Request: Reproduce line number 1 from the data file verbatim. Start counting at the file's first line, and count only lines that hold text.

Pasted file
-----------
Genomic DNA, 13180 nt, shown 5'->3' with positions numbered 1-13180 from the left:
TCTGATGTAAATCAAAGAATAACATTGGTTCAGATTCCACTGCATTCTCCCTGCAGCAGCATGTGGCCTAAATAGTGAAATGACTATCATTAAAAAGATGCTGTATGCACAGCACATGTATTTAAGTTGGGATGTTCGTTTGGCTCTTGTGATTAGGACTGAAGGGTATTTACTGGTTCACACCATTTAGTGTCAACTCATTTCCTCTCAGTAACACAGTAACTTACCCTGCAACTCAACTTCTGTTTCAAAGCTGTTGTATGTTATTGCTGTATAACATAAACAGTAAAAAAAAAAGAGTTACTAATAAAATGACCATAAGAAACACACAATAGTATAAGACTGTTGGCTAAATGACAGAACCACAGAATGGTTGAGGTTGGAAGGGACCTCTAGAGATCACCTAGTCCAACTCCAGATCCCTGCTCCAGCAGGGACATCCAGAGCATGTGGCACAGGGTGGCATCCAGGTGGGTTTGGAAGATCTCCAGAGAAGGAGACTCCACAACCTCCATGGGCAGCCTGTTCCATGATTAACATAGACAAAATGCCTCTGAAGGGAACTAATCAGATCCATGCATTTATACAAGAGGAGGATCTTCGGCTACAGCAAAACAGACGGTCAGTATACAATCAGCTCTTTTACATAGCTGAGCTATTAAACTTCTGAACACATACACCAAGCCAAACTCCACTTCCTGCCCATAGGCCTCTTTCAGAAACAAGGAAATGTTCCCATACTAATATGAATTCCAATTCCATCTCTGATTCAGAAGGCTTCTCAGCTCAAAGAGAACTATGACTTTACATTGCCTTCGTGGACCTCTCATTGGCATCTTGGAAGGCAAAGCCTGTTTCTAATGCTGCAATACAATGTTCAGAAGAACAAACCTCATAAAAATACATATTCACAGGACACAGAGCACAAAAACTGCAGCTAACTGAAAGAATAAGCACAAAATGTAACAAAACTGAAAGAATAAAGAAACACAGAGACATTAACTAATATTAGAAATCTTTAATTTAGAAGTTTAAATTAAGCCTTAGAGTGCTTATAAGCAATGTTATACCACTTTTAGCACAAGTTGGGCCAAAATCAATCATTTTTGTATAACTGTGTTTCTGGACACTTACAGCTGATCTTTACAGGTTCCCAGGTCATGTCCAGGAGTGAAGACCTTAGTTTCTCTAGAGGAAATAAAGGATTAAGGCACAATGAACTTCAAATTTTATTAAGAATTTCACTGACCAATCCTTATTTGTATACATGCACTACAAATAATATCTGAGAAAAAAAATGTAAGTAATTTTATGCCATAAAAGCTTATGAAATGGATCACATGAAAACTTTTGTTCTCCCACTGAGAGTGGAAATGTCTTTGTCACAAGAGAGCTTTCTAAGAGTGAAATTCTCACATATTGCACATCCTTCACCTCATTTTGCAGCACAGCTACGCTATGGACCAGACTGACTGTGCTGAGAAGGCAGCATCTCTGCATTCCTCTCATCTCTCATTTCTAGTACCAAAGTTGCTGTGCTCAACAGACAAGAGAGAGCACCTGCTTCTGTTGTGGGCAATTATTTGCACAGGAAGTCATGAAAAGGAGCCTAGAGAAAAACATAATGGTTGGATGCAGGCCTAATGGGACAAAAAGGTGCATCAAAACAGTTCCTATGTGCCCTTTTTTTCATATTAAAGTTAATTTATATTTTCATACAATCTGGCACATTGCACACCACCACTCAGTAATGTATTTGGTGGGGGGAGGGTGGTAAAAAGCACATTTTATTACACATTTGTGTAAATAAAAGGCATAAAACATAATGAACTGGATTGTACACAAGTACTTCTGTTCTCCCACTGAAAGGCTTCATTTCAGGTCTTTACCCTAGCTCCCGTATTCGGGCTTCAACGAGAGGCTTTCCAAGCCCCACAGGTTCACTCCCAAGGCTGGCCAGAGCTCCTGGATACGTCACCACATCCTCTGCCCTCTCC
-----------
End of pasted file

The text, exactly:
Genomic DNA, 13180 nt, shown 5'->3' with positions numbered 1-13180 from the left: